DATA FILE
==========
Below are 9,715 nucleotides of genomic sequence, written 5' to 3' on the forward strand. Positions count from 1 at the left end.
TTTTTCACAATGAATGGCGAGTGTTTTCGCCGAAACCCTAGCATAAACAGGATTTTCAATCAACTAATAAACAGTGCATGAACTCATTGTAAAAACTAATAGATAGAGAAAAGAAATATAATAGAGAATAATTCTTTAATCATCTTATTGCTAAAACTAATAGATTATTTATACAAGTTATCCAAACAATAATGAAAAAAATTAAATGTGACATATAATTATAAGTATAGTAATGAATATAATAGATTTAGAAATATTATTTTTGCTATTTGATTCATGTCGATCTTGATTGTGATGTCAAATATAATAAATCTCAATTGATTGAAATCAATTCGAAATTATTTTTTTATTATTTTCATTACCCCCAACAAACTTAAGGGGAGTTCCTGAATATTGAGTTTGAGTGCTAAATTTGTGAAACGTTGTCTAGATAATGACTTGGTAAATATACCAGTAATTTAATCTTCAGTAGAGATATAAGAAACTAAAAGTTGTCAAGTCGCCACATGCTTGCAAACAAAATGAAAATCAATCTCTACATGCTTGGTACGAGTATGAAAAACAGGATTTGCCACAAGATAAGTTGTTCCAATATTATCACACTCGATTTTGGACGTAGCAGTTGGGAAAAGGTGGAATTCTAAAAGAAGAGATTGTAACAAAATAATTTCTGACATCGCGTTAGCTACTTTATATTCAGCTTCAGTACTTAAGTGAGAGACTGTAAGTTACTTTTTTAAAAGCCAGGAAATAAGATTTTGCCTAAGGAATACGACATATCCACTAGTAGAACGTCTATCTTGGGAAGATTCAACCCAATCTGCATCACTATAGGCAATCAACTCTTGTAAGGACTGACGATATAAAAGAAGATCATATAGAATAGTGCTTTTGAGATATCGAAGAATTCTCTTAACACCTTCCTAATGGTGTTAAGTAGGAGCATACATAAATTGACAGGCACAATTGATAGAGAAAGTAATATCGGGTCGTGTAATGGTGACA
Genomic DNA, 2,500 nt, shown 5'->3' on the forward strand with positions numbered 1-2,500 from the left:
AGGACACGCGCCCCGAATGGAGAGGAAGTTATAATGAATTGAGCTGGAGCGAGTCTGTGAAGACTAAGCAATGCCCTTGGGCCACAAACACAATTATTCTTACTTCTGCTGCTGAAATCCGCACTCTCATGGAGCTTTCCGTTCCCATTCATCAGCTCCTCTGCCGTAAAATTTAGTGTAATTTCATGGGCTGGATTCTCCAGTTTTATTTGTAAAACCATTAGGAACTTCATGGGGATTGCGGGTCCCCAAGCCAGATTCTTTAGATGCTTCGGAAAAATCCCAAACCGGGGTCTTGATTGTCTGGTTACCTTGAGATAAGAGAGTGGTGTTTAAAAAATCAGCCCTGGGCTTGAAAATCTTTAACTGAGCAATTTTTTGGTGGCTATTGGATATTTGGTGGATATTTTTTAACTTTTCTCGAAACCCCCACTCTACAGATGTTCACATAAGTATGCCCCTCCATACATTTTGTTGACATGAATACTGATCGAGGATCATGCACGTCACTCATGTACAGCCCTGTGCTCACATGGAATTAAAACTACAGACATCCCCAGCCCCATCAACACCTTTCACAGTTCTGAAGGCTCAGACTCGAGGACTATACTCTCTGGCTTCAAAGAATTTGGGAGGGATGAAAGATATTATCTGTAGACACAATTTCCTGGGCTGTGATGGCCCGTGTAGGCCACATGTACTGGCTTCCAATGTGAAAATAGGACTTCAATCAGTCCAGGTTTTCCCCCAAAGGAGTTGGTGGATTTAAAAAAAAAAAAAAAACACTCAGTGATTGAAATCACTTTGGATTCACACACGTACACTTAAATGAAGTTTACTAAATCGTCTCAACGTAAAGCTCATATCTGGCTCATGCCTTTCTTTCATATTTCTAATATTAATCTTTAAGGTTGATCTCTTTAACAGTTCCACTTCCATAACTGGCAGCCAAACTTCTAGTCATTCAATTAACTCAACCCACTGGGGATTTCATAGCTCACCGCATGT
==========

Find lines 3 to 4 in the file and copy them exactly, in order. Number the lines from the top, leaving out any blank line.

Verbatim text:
Genomic DNA, 2,500 nt, shown 5'->3' on the forward strand with positions numbered 1-2,500 from the left:
AGGACACGCGCCCCGAATGGAGAGGAAGTTATAATGAATTGAGCTGGAGCGAGTCTGTGAAGACTAAGCAATGCCCTTGGGCCACAAACACAATTATTCTTACTTCTGCTGCTGAAATCCGCACTCTCATGGAGCTTTCCGTTCCCATTCATCAGCTCCTCTGCCGTAAAATTTAGTGTAATTTCATGGGCTGGATTCTCCAGTTTTATTTGTAAAACCATTAGGAACTTCATGGGGATTGCGGGTCCCCAAGCCAGATTCTTTAGATGCTTCGGAAAAATCCCAAACCGGGGTCTTGATTGTCTGGTTACCTTGAGATAAGAGAGTGGTGTTTAAAAAATCAGCCCTGGGCTTGAAAATCTTTAACTGAGCAATTTTTTGGTGGCTATTGGATATTTGGTGGATATTTTTTAACTTTTCTCGAAACCCCCACTCTACAGATGTTCACATAAGTATGCCCCTCCATACATTTTGTTGACATGAATACTGATCGAGGATCATGCACGTCACTCATGTACAGCCCTGTGCTCACATGGAATTAAAACTACAGACATCCCCAGCCCCATCAACACCTTTCACAGTTCTGAAGGCTCAGACTCGAGGACTATACTCTCTGGCTTCAAAGAATTTGGGAGGGATGAAAGATATTATCTGTAGACACAATTTCCTGGGCTGTGATGGCCCGTGTAGGCCACATGTACTGGCTTCCAATGTGAAAATAGGACTTCAATCAGTCCAGGTTTTCCCCCAAAGGAGTTGGTGGATTTAAAAAAAAAAAAAAAACACTCAGTGATTGAAATCACTTTGGATTCACACACGTACACTTAAATGAAGTTTACTAAATCGTCTCAACGTAAAGCTCATATCTGGCTCATGCCTTTCTTTCATATTTCTAATATTAATCTTTAAGGTTGATCTCTTTAACAGTTCCACTTCCATAACTGGCAGCCAAACTTCTAGTCATTCAATTAACTCAACCCACTGGGGATTTCATAGCTCACCGCATGT